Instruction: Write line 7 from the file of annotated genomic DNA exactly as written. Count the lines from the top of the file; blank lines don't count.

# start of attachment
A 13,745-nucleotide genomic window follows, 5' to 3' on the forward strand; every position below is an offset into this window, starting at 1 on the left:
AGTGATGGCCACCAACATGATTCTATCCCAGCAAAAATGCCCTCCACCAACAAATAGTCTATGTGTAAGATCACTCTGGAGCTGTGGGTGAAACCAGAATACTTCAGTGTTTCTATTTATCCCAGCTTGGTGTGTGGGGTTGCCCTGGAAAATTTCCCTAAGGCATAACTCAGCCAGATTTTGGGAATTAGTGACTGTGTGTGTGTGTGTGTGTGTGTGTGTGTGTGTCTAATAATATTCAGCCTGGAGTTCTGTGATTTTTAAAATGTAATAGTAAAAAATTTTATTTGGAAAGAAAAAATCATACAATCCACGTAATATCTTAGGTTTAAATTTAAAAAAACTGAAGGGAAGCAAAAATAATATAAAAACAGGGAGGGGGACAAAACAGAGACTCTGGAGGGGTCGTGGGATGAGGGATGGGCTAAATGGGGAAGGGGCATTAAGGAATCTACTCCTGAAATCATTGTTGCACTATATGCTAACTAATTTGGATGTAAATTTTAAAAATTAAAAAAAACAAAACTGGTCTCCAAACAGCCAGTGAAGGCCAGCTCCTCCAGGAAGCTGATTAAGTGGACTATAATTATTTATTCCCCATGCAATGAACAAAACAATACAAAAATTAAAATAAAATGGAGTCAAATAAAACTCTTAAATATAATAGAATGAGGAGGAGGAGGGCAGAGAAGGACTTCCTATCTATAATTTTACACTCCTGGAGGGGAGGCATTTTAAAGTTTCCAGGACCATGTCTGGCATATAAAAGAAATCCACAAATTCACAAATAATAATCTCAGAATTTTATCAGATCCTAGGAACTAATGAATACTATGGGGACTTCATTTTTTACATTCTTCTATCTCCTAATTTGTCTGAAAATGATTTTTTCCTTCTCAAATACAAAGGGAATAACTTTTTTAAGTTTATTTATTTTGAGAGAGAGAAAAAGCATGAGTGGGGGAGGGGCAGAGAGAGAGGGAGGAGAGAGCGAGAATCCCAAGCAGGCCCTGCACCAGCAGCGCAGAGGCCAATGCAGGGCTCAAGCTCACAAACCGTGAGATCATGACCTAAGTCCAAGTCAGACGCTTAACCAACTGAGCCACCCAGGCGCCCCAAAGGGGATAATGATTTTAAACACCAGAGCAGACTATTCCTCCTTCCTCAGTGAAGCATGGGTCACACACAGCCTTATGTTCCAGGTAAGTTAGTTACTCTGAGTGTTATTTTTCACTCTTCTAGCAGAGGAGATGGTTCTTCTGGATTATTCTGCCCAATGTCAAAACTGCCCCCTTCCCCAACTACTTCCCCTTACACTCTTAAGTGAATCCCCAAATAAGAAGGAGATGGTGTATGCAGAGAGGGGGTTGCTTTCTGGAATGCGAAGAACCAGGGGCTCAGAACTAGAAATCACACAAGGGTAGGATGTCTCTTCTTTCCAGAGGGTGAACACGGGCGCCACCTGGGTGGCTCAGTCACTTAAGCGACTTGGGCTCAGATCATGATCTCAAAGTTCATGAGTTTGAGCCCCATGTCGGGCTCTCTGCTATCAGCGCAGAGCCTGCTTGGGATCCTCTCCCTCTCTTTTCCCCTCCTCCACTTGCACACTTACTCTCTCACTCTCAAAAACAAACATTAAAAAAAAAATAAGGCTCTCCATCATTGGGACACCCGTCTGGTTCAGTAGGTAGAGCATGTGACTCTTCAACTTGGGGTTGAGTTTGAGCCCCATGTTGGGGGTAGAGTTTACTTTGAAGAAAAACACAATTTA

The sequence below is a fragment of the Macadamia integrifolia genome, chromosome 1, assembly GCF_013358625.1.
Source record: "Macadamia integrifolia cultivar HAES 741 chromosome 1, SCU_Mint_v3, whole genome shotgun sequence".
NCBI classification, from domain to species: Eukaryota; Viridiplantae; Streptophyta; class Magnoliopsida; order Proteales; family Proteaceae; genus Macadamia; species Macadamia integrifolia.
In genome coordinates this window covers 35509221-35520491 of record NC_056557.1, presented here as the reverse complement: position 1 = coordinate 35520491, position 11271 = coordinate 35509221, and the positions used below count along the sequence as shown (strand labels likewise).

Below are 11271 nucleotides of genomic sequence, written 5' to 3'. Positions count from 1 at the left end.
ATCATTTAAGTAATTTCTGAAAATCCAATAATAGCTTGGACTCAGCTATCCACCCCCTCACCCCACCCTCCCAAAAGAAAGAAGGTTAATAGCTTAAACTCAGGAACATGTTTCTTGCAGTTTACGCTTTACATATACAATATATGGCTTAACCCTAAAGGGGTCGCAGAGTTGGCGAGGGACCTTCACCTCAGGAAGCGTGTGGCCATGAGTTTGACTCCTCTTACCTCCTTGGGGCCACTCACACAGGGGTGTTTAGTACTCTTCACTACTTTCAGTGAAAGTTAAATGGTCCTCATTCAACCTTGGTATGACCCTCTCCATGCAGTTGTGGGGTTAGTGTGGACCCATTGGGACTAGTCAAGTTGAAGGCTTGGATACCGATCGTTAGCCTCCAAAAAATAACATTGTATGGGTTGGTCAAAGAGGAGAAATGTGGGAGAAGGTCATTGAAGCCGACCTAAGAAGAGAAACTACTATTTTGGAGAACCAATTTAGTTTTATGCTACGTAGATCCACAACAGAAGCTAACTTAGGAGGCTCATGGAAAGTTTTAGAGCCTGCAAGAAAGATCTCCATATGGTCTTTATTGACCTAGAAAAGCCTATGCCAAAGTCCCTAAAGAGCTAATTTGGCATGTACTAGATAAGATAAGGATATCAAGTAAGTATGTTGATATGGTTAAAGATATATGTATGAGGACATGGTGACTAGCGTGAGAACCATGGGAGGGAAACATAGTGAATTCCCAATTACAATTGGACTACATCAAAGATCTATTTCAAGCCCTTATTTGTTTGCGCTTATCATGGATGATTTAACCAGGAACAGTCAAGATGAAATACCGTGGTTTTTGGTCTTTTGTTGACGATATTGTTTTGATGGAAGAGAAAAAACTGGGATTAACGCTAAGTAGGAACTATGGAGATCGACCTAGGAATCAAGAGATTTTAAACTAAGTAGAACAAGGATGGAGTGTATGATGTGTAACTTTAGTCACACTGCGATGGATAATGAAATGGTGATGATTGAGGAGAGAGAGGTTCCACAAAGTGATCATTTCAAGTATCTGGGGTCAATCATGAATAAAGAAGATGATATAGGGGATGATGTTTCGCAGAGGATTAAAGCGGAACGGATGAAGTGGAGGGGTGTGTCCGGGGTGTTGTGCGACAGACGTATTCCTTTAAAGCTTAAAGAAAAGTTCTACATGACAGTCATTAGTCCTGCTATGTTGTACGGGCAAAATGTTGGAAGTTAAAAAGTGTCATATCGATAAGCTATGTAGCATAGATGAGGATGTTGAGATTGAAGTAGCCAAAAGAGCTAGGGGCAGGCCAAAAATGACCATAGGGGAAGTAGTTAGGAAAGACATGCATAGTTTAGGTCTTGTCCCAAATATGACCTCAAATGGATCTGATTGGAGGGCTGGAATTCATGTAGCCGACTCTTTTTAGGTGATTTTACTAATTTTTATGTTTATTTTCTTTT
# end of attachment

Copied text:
Below are 11271 nucleotides of genomic sequence, written 5' to 3'. Positions count from 1 at the left end.